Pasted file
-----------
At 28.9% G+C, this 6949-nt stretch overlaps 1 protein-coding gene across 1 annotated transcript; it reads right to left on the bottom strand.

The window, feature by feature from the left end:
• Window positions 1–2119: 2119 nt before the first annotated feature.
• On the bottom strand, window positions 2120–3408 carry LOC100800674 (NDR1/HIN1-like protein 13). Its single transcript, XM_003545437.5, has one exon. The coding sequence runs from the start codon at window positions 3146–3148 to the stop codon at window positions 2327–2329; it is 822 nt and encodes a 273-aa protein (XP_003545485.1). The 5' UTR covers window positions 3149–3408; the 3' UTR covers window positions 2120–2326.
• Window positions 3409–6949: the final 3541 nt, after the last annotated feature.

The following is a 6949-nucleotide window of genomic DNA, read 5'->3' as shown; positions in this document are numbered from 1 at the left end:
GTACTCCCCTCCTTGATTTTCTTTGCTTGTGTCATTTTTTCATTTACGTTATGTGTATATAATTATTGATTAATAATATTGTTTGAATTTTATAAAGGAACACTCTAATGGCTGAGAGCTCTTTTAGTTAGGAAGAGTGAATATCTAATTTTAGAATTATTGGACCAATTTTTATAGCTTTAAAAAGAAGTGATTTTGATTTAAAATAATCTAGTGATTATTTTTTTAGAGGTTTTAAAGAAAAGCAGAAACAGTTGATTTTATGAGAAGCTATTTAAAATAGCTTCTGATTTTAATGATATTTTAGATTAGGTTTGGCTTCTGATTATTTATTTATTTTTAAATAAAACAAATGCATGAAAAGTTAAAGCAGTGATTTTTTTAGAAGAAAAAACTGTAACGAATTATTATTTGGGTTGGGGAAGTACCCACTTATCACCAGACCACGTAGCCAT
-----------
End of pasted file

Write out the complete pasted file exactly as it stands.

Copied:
At 28.9% G+C, this 6949-nt stretch overlaps 1 protein-coding gene across 1 annotated transcript; it reads right to left on the bottom strand.

The window, feature by feature from the left end:
• Window positions 1–2119: 2119 nt before the first annotated feature.
• On the bottom strand, window positions 2120–3408 carry LOC100800674 (NDR1/HIN1-like protein 13). Its single transcript, XM_003545437.5, has one exon. The coding sequence runs from the start codon at window positions 3146–3148 to the stop codon at window positions 2327–2329; it is 822 nt and encodes a 273-aa protein (XP_003545485.1). The 5' UTR covers window positions 3149–3408; the 3' UTR covers window positions 2120–2326.
• Window positions 3409–6949: the final 3541 nt, after the last annotated feature.

The following is a 6949-nucleotide window of genomic DNA, read 5'->3' as shown; positions in this document are numbered from 1 at the left end:
GTACTCCCCTCCTTGATTTTCTTTGCTTGTGTCATTTTTTCATTTACGTTATGTGTATATAATTATTGATTAATAATATTGTTTGAATTTTATAAAGGAACACTCTAATGGCTGAGAGCTCTTTTAGTTAGGAAGAGTGAATATCTAATTTTAGAATTATTGGACCAATTTTTATAGCTTTAAAAAGAAGTGATTTTGATTTAAAATAATCTAGTGATTATTTTTTTAGAGGTTTTAAAGAAAAGCAGAAACAGTTGATTTTATGAGAAGCTATTTAAAATAGCTTCTGATTTTAATGATATTTTAGATTAGGTTTGGCTTCTGATTATTTATTTATTTTTAAATAAAACAAATGCATGAAAAGTTAAAGCAGTGATTTTTTTAGAAGAAAAAACTGTAACGAATTATTATTTGGGTTGGGGAAGTACCCACTTATCACCAGACCACGTAGCCAT